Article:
Rene: From the biostatistical perspective it is an interesting time due to the increasing prevalence of individualized therapies, which implies a complete change of trial concepts. The answer must not be to forget the established quality criteria of an error rate control. Instead, biostatisticians should try and come up with new ideas, in a new context that considers individualized treatment. So it’s a very inspiring time right now for biostatisticians.
What are you working on in terms of time-to-event data for survival?
Thomas: I am involved in a couple of projects in this area. The first is a general area, it's around how to do estimation after an adaptive trial and one of my post-doctoral researchers has delivered a talk that looked at subgroup selection and the methods as well as how you should do estimation after a two stage design.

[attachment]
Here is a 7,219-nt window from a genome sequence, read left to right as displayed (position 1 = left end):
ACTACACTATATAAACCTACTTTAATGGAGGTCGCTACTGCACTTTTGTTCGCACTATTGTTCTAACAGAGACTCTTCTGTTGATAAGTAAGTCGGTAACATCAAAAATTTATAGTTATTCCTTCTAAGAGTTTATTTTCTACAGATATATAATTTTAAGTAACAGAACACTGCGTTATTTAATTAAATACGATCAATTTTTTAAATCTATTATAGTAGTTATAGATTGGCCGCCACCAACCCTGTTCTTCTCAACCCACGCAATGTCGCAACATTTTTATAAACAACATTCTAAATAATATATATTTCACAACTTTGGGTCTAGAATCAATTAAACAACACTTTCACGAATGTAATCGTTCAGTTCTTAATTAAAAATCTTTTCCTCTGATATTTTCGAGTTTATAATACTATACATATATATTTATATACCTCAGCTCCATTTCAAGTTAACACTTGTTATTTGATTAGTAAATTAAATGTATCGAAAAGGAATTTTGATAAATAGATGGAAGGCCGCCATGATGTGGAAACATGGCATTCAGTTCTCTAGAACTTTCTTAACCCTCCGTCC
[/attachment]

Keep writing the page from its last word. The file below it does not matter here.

We have thought about how you do time to event multi-arm multi-stage designs. Obviously we have some topics; but we're essentially stuck at this question of “how do you make your selection?” One of the major drawbacks of any adaptive design is that an interim analysis is only helpful if you can observe your primary outcome relatively quickly. With a time to event endpoint that is rarely the case. The first challenge is how can you make the selection more quickly, and then how can you characterize the relationship between your primary endpoint and what you've used to make the selection. That’s where we are at the moment.
Have you done any comparisons between methods (MAMS vs P Value combination)?
Thomas: We have done a small illustrative comparison in one of our papers: Flexible sequential designs for multi‐arm clinical trials2. In this, we talk about how we can update boundaries based on unexpected dropped treatments. As part of that paper, we have conducted some comparisons of these methods. There are more comprehensive comparisons out there. I think Tim Friede3 and Patrick Kelly4 have done some work on this.
Have there been any computational improvements since your paper 'Optimal design of multi-arm multi-stage trials' 5 was published in July 2012?